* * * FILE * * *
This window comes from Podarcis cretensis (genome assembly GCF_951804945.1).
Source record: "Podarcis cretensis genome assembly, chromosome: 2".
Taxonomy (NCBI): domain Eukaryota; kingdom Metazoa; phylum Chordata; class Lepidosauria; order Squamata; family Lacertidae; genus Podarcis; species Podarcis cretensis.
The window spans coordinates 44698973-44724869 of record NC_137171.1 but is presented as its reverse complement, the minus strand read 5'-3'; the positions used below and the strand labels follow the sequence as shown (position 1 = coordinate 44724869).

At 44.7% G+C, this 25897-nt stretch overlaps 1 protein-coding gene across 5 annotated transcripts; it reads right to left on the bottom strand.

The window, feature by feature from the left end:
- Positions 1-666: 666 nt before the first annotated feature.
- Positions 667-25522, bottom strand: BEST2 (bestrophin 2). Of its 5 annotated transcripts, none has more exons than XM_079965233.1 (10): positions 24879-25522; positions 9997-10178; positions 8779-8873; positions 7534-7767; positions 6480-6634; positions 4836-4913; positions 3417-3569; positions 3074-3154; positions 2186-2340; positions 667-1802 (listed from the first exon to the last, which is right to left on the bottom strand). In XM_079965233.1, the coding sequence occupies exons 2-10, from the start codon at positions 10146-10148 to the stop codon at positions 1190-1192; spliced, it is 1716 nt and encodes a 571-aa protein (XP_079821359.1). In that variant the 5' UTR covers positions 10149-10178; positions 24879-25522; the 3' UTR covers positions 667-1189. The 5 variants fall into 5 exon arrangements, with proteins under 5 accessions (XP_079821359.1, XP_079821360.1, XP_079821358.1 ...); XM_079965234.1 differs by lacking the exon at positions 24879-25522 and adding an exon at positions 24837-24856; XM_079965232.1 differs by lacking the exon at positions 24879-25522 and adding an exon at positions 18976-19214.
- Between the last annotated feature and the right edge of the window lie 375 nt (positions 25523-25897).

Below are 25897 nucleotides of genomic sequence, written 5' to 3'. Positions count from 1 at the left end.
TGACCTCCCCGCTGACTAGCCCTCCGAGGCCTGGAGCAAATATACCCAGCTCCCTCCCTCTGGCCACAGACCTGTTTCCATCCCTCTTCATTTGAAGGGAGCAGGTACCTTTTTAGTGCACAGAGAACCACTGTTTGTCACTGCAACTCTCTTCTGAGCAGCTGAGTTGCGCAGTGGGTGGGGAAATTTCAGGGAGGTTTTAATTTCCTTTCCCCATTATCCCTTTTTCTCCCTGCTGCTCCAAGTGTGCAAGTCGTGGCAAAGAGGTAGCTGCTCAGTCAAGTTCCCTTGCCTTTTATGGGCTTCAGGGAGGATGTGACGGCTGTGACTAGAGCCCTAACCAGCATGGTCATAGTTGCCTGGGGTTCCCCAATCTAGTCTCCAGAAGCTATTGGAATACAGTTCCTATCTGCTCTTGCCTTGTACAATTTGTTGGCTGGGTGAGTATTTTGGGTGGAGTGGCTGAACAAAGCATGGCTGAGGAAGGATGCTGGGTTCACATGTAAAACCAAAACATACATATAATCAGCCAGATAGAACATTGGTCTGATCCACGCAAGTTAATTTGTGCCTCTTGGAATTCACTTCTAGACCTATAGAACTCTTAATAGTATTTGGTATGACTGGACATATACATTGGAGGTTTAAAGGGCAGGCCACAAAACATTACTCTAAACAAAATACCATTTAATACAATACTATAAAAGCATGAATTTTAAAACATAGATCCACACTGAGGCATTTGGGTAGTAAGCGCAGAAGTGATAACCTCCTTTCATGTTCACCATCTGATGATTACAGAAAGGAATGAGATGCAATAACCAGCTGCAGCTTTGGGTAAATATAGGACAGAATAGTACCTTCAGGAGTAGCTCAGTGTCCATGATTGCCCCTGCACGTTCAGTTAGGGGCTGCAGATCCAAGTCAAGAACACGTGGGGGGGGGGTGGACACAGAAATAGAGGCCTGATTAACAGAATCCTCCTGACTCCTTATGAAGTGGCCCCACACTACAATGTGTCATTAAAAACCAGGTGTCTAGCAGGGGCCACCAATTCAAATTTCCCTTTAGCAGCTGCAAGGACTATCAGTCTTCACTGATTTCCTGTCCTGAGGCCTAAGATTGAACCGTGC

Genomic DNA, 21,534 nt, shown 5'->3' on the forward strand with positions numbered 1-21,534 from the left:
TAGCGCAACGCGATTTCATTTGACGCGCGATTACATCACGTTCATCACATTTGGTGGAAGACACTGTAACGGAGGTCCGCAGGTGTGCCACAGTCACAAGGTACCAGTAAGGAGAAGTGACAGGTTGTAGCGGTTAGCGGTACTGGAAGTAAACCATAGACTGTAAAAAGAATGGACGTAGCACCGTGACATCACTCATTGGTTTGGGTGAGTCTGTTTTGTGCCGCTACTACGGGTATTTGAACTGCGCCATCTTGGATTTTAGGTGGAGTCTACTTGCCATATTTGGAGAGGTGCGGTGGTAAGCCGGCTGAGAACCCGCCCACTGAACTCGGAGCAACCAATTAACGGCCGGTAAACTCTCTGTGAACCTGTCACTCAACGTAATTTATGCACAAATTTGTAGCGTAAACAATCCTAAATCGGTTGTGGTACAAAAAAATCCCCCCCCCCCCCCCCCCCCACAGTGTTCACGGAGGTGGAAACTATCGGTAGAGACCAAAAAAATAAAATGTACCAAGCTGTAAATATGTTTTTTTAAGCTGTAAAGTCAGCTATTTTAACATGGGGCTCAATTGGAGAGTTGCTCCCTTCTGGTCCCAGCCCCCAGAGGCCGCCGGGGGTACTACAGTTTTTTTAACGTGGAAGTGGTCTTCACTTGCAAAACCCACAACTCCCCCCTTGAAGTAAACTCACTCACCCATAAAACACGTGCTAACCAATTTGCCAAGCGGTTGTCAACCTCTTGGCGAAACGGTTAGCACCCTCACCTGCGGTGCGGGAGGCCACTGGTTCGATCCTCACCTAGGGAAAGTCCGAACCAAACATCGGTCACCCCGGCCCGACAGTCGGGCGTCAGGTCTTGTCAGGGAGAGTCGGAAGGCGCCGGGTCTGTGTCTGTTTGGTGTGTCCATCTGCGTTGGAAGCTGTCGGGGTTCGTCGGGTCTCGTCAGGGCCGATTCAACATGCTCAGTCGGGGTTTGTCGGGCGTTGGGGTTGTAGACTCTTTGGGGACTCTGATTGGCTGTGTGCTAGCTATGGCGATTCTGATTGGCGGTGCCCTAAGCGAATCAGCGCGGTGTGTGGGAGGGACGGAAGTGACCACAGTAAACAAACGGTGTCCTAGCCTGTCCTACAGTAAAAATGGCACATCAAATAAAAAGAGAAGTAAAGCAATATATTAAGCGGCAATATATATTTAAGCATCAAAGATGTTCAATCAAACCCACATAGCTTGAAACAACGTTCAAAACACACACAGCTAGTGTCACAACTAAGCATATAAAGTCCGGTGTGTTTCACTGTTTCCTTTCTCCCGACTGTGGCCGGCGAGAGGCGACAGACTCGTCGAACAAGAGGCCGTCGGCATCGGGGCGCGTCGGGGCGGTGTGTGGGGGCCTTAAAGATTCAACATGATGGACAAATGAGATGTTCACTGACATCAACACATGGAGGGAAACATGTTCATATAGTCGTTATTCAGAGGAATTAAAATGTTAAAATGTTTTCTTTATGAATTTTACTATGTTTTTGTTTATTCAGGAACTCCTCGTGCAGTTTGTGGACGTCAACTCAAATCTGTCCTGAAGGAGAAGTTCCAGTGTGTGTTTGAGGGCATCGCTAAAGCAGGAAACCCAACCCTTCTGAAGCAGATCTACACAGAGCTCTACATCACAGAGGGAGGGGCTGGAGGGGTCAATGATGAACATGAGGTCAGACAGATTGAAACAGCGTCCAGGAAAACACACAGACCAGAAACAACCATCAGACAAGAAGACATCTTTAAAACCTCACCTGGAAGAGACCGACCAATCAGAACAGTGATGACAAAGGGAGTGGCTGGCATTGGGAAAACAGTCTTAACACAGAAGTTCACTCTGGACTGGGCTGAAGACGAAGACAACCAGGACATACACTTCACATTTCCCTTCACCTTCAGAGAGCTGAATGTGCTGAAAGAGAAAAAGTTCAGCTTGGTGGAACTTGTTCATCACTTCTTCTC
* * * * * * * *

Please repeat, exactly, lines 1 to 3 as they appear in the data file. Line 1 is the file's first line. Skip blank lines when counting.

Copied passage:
This window comes from Podarcis cretensis (genome assembly GCF_951804945.1).
Source record: "Podarcis cretensis genome assembly, chromosome: 2".
Taxonomy (NCBI): domain Eukaryota; kingdom Metazoa; phylum Chordata; class Lepidosauria; order Squamata; family Lacertidae; genus Podarcis; species Podarcis cretensis.